19. On the benches seated, at Bölverk's bidding, the company of gods where with Sæhrímnir sated. Skögul at the tables, from Hnikar's vessel measured out the mead, in Mimir's [17] horns.

20. Of many things inquired, when the meal was over. the high gods of Heimdall, the godesses of Loki, - where the maid had uttered divinations or wise words? - from noon until twilight's advent.

21. Ill they showed it had fallen out, their errand bootless, little to glory in. A lack of counsel seemed likely, how from the maiden they might an answer get.

22. Omi answered; all listened; "Night is the time for new counsels; till the morrow let reflect each one competent to give advice helpful to the Æsir."

23. Ran along the ways of mother Rind, [18] the desired repast of Fenrisulf. [19] Went from the guild, bade the gods farewell Hropt and Frigg, as, before Hrimfaxi,

24. the son of Delling urged on his horse adorned with precious jewels. Over Mannheim shines the horse's mane, the steed Dvalin's deluder drew in his chariot.

25. In the north boundary of the spacious earth, under the outmost root of the noble tree, went to their couches Gýgiar and Thursar, spectres, dwarfs, and Murk Alfs.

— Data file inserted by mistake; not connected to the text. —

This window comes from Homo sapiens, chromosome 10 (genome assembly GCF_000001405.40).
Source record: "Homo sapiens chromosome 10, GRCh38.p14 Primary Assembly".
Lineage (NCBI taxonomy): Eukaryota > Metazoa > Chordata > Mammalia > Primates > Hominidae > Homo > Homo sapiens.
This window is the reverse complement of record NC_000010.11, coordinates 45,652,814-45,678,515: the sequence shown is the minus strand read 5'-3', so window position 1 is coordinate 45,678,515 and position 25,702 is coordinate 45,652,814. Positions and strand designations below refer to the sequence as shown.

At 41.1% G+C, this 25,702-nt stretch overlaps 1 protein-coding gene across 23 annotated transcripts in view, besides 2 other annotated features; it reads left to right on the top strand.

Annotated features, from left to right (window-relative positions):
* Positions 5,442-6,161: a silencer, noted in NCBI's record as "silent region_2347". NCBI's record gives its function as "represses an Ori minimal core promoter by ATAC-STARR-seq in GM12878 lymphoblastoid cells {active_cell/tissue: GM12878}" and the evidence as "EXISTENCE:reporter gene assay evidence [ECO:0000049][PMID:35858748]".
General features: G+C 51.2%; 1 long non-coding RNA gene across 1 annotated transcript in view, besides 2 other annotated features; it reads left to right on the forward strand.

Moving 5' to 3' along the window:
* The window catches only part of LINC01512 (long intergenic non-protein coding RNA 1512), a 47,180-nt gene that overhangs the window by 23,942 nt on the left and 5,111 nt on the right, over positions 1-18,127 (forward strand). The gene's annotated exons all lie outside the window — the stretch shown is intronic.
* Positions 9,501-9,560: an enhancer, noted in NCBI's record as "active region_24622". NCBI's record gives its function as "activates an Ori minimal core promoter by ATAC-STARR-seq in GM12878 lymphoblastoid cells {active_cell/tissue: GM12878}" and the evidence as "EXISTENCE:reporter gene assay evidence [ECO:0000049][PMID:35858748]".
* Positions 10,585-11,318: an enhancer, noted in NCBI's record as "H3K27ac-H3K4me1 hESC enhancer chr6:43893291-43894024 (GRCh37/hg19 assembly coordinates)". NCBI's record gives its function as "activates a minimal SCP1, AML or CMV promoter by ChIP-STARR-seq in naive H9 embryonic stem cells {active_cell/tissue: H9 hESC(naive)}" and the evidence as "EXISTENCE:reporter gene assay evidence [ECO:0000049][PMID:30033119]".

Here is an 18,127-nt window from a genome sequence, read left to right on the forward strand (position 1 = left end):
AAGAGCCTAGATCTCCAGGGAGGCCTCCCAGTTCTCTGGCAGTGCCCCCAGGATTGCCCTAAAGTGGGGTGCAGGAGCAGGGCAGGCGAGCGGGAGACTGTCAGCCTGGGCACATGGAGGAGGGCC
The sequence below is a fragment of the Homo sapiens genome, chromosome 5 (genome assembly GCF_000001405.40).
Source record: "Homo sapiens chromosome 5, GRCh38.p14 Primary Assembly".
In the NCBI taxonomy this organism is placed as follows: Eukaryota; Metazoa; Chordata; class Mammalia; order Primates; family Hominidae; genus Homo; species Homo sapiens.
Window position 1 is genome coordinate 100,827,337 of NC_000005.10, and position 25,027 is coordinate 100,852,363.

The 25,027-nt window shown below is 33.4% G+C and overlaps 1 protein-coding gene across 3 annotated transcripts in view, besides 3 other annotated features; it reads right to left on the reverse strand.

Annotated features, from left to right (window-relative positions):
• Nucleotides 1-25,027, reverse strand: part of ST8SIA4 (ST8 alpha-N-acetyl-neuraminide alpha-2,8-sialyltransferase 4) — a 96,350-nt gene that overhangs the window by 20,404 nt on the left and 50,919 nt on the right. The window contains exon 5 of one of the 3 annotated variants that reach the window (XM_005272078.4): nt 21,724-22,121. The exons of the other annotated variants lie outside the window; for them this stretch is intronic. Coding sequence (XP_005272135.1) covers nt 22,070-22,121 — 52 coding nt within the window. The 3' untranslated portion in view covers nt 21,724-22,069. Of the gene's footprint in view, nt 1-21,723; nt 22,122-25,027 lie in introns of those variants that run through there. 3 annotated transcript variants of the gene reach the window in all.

26. The powers rose, the Alf's illuminator northwards towards Niflheim [20] chased the night. Up Argiöll ran Ulfrún's son, the mighty hornblower of heaven's hights.

Notes: 1. through all nature 2. impending evil. 3. that evil is at hand. 4. evil. 5. her monstrous offspring. See Index. 6. calamity. 7. their day of freedom. 8. for conflict. 9. Hugin, Odin's raven? 10. Here Idun is apparently so called. 11. Odin. 12. Rögnir ok regin, Odin and the powers? 13. Heimdall. 14. Night. 15. This and the preceding strophe appear to be out of their place, and have by Simrock, not without reason, been inserted after the 21st. 16. Bragi. 17. Minni's horns, Stockh. edit. See Grimm, D.M. p.52, 53. Petersen, N.M. p.179. Minnis is probably a later gloss. 18. earth 19. All conjectures. Fenri seems confounded with Hati. See N.M. I. p.5-7 20. That the poem lacks an end as well as a beginning appears probable from the circumstance that no further mention is made of Bragi and Idun. Simrock is inclined to think that in the Vegtamskviða we are to look for the ending; but this does not fill up the chasm.